Discover, Discuss and Celebrate with Oviatt Events During the Month of April

butterfies flyingHello Matadors! The month of April brings many events and fun activities you will not want to miss. We will be offering workshops, presentations, a documentary screening, and a week of amnesty for CSUN students with overdue books! Read further to find out about all of our offerings.

Monday, April 3, Join us for Combatting Hunger Through Sustainability and Action which will be held in the Jack & Florence Ferman Presentation Room from 8 a.m. until 3 p.m. This food, nutrition and health public policy event aims to empower attendees to become effective advocates for food access, nutrition and community health. During this day-long event attendees will learn about innovative food, nutrition and health policies affecting professionals and the public. Attendees will also learn ways to take action and get involved in public policy. This event is free and light refreshments will be served. For more information please visit

On Wednesday, April 5, we will be hosting Visualize This! The Creative Side of Copyright from 8:30 a.m. until 4 p.m. in the Jack & Florence Ferman Presentation Room. This symposium will address fair use, intellectual property, reuse, and the proliferation of online access as it applies to visual formats such as photography, comics, digital media – even 3D printing! A panel discussion will follow the presentations. A networking lunch will be provided. RSVP at by March 31, 2017. For more information visit

Wednesday, April 12, the Oviatt Library, Journalism and CVTA Departments will be cosponsoring a documentary screening and panel discussion on Agness Underwood: First Lady of the Newsroom in the Armer Theater in Manzanita Hall at 7 p.m. This event is free. For more information visit

Sunday, April 9 through Saturday April 15 the Oviatt Library will be celebrating National Library Week!

April 9-15 amnesty will be granted on overdue books for CSUN students.

April 10 temporary tattoos will be available in the Library lobby from 12-1:30 p.m.

April 10-14 CSUN students can enter a drawing in the Learning Commons to win a $50 Barnes & Noble Gift card. There will also be an Oviatt Library Staff Picks display featuring our favorite books. Stop by and see what we are reading and check out a book too!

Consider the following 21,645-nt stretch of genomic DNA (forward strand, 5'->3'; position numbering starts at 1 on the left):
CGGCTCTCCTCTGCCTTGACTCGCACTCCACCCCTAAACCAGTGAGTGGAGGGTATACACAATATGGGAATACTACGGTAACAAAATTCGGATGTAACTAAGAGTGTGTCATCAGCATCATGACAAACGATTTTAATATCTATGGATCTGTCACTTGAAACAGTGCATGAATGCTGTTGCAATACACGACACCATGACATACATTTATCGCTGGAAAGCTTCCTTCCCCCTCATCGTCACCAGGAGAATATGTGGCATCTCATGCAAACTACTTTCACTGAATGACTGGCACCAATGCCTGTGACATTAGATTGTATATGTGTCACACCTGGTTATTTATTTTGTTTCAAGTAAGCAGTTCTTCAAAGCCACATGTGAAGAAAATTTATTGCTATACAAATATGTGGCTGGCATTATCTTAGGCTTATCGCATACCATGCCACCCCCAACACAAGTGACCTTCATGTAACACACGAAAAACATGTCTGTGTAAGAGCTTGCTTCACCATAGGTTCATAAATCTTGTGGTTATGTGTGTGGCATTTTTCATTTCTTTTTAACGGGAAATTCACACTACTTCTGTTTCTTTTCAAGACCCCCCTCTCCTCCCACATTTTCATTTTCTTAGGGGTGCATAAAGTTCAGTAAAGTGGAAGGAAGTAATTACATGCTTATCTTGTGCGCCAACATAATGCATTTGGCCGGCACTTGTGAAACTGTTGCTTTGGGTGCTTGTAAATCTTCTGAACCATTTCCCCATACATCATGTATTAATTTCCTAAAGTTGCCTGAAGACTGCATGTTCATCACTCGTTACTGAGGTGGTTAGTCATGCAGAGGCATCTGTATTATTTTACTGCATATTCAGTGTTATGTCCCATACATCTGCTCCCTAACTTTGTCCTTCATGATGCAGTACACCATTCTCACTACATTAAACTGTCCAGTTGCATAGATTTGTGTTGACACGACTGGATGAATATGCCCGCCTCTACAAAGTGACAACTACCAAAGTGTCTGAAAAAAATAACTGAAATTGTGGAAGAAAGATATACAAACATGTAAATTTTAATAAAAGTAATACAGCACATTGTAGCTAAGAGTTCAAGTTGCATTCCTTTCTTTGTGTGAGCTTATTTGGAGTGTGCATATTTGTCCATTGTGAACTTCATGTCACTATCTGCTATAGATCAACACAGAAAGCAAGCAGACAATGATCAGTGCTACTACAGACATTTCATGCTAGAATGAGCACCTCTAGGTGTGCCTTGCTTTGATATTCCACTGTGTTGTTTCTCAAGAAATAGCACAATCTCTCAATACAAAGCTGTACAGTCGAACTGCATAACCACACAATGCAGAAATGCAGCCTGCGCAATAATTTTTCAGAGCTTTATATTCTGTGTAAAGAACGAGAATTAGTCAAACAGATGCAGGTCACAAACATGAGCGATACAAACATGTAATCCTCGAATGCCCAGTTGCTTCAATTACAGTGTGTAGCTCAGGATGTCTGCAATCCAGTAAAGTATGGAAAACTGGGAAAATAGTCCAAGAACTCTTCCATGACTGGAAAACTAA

For more information and details about National Library Week offerings please see our Flyer 2017.

Executive Order 9066 Exhibit Displays Japanese-American History

Japanese-Americans incarcerated at a camp on West CoastHello Matadors! We invite you to come by and experience the Executive Order 9066 Exhibit which marks the 75th Anniversary of President Franklin D. Roosevelt signing an order that led to the incarceration of thousands of Japanese-Americans. This exhibit is being held in the Library Exhibit Gallery on the second floor of the Oviatt Library.

President Franklin D. Roosevelt signed Executive Order 9066 in 1942, two months after Japan’s attack on Pearl Harbor. This order authorized the imprisonment of thousands of Japanese-Americans from March 1942 through March 1946. During this time, approximately 75,000 Japanese-American citizens and 45,000 Japanese immigrants (who were prohibited from becoming naturalized American citizens) were sent to camps throughout the west and along the west coast. Those affected by this order included thousands of Japanese-American children, the disabled, and elderly. This order forced many who were students to drop out of school and people and families to leave and lose their jobs and homes.

In 1945, at the end of World War II, the order against Japanese-Americans was revoked. Although those who had been living in these camps were released, many faced challenges rebuilding the life they once had. It was not uncommon for Japanese-Americans to find hostility and discrimination upon their return to society. In 1980, a congressional commission blamed the incarceration on “race prejudice, war hysteria and a failure of political leadership.” In 1988, President Ronald Reagan signed HR 442, known as the Civil Liberties Act, which provided restitution and an apology to those surviving Japanese-Americans who had been held in these camps.